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SAP Historical Data Migration


SAP Historical Data Migration, in essence, is a process that moves data from a legacy system into a new SAP infrastructure. In this case, the data transportation can be done from a non-SAP or an SAP-based environment without any problem.

The process of SAP Historical Data Migration usually includes – 

  • Data extraction, 
  • Transformation, and
  • Loading

This entire procedure, known as ETL, is used in almost every SAP-based transformation for better data handling and management. 

The Historical Data Migration process is crucial, as it can ensure that the historical data in the old SAP system stays adequately preserved – even when you have transported it in the newer one.

The data might play an important role when tackling a specific business operation or while complying with a financial auditing and reporting regulation.

In this blog, we’ll explore the following to enrich your knowledge about the procedure and how you should proceed with it. So, without any further ado, let’s get started with it.

What Does the Procedure Look Like?

The SAP Historical Data Migration is a complicated procedure. Thus, we have run a step-by-step guide here to help you understand how everything works.

So, let’s begin.

Step – 1: Data Analysis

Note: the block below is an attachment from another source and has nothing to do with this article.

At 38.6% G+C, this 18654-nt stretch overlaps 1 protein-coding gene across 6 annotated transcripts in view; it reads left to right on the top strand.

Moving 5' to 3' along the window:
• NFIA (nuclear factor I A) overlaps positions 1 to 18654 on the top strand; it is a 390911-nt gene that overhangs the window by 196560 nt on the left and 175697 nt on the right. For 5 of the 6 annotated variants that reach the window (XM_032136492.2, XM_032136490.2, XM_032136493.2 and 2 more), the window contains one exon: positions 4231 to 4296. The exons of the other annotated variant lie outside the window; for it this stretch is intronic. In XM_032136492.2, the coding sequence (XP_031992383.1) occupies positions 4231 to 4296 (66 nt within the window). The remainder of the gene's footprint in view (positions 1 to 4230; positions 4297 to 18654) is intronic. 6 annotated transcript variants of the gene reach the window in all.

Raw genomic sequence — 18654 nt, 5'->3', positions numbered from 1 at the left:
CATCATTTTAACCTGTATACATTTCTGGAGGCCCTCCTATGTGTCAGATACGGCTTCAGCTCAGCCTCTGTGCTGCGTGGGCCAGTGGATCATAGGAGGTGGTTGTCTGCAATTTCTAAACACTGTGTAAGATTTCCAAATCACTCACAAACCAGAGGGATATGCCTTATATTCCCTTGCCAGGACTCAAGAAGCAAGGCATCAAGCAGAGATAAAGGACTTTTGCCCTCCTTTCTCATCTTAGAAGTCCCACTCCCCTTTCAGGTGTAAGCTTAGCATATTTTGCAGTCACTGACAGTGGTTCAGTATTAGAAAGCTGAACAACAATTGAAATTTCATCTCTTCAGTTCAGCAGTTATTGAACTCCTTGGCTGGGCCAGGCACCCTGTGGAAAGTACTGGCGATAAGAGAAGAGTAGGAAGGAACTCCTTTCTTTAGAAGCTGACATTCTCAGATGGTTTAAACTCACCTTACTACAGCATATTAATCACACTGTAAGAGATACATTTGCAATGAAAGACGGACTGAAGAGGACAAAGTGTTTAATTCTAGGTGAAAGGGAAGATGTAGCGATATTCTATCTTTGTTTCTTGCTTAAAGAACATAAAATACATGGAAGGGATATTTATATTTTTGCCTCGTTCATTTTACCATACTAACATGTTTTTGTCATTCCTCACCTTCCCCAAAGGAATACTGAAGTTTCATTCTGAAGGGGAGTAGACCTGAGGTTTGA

Firstly, you must evaluate the data you are trying to transport to the SAP infrastructure from the legacy system. This, in turn, can help you identify the relevant information you want to migrate. Moreover, the evaluation will also help you determine the scope of the migration –

  • The volume of the data 
  • The type of information you are working with
  • The quality issues available in the data 

It would be best to record everything mentioned above and promptly address the issues. Once you finish it, you must focus on the next step… 

Step – 2: Data Mapping and Transformation

Data mapping is the procedure of matching the fields of one database to another. It’ll be crucial for almost any data migration procedure, as it ideally helps you organize the information you currently have. It usually doesn’t take too much time to complete too.

The process above usually involves the following steps –

  • Cleaning out the data you are working with
  • Validating whatever information is available within it 
  • Enriching the data with additional stats and informational backing 

The better you map out the entire thing, the easier it’ll be for you to meet the quality standards of the SAP system. It might also reduce the time consumption of the process to some extent.

Step – 3: Data Extraction and Loading

Once the mapping procedure is done and dusted, you can extract it from the legacy or older system. It can be done manually, or you may automate it with a tool or script.

The extracted information is typically stored in an intermediate file so that you can load it into a system. If you don’t map it out correctly, it might affect the entire procedure. 

Then, you must load the data you extracted from the older infrastructure carefully. This has to be done either through a third-party program or a data migration tool offered by SAP.